We went in October, during their autumn, and the weather was close to perfect. A lot of travelers align their itineraries to be in Seoul during spring for the cherry blossom season, or during autumn to watch the leaves change colors. During these seasons, the city is festive, beautiful and full of fun.
The moderate temperatures are also great for productivity. You don’t skip buttons on your keyboard due to shivering, or need to take your pc in for repairs because your sweat has caused water damage.
Where To Stay In Seoul
There are so many great areas to stay in Seoul. The biggest determining factor is mostly what sort of life you’d like to live outside of working hours, and what your budget is.
Here are some of the most popular areas to stay in Seoul. We visited all of these areas, and have formed these recommendations based on our experience.
Located right alongside the financial district, Mapo-Gu is a great place to get into the business and work mindset. We stayed in Mapo-Gu and absolutely loved it. There are loads of coffee shops, restaurants, and chilled spaces to work.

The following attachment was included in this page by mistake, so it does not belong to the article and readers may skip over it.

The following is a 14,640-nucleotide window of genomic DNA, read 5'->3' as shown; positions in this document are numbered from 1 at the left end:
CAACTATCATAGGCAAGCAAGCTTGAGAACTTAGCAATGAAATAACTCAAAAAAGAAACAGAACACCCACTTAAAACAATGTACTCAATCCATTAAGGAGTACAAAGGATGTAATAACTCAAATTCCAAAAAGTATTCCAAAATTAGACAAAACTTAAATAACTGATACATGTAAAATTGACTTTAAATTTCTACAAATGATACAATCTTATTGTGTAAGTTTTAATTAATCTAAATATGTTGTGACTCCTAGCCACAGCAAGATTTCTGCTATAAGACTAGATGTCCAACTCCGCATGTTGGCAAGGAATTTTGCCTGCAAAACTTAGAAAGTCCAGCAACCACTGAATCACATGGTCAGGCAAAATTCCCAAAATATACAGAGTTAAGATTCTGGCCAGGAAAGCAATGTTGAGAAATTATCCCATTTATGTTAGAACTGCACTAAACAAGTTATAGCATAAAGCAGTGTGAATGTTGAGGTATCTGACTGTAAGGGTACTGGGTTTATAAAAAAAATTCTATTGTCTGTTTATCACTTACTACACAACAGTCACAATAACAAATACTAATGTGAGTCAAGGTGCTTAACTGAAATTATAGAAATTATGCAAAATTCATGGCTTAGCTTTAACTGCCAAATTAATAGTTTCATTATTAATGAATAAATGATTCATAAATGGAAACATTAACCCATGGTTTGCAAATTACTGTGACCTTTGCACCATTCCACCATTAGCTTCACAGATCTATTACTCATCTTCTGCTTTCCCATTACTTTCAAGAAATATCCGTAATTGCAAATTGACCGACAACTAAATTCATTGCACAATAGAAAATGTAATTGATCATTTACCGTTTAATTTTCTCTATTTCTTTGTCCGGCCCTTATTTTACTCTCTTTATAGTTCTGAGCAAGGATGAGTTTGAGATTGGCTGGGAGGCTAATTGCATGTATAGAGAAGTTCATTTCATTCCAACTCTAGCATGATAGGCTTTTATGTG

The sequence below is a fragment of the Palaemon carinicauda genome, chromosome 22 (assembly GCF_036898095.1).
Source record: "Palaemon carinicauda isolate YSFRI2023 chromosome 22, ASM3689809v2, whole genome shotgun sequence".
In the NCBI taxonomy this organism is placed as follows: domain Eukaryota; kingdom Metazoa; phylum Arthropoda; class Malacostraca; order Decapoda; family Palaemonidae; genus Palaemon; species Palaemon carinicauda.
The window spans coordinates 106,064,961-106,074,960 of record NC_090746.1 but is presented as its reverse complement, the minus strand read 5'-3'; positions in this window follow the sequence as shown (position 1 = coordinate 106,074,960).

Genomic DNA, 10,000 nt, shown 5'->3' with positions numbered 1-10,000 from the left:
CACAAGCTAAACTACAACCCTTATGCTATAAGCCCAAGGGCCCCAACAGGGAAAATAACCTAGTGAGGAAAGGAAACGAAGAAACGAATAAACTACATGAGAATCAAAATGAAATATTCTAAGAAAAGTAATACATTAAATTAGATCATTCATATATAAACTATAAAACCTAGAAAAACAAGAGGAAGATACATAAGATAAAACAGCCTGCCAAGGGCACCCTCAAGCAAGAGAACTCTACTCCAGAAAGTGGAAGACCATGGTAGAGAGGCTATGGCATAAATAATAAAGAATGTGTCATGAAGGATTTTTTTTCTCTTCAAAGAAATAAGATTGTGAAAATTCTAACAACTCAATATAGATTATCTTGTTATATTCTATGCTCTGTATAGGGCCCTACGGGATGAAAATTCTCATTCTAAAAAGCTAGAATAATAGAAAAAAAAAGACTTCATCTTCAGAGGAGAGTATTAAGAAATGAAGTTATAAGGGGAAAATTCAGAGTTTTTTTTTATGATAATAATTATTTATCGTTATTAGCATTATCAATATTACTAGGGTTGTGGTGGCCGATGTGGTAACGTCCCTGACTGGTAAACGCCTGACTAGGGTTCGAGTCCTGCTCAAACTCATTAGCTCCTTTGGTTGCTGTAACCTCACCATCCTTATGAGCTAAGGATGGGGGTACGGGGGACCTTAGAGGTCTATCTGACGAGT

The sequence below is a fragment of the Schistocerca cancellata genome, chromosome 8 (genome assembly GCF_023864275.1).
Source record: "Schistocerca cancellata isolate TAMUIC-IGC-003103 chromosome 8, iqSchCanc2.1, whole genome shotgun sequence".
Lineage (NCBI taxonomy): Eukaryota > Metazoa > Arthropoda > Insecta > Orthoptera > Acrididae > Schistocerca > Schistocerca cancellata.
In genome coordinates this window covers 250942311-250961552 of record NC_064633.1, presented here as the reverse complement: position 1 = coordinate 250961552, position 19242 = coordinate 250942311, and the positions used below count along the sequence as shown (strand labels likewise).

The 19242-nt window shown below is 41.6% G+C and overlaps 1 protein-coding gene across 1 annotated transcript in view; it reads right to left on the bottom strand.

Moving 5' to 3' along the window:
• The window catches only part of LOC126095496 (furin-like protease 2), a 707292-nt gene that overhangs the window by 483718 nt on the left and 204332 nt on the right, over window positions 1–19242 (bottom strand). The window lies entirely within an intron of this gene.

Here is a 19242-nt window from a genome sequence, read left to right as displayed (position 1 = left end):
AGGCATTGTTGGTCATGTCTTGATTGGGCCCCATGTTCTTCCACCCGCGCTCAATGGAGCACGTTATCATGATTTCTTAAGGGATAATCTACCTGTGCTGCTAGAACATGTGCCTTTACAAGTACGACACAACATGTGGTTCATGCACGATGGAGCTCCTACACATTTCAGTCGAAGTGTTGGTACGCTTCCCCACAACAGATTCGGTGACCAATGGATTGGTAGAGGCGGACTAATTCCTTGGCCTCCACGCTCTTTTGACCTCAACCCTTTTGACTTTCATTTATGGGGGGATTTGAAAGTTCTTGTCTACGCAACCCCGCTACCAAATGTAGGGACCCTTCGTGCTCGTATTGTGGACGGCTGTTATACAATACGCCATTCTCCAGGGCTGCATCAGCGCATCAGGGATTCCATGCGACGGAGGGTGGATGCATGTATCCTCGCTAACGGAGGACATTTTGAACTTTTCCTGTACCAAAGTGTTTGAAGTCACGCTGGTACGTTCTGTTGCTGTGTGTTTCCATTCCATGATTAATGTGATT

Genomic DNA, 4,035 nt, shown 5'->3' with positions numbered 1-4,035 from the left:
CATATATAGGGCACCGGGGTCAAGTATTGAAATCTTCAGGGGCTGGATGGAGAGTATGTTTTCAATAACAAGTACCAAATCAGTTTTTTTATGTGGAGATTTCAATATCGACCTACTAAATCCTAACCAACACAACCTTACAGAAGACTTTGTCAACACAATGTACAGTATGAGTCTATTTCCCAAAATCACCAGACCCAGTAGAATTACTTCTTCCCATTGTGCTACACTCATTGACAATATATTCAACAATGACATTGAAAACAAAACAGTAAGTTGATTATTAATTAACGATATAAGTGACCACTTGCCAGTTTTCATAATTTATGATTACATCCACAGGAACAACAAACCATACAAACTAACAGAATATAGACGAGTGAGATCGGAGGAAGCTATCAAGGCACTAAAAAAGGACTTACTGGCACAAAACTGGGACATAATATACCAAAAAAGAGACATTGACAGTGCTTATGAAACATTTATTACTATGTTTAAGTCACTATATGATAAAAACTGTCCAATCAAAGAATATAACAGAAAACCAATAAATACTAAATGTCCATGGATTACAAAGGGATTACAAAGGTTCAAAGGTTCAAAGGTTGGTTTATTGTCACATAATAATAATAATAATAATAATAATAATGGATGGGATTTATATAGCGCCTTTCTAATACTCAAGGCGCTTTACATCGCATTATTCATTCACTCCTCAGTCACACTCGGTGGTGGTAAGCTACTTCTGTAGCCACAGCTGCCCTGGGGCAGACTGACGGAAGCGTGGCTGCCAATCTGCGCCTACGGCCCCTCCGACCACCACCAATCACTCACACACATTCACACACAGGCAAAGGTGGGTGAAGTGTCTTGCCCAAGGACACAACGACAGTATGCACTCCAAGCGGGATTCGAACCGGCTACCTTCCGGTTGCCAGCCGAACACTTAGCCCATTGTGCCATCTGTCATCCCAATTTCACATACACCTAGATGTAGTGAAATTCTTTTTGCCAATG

Mapo-Gu is quieter than it’s busier counterparts, but it’s festive enough to have a good time without having to deal with crowds. There’s a great running track, adorned with trees, that runs through the area. Scattered along the are path outdoor gyms so that you can get your endorphin fix.
This was our favorite area to go and enjoy Seoul nightlife. As a predominantly student area, the vibe in the area is very energetic and the prices are more affordable.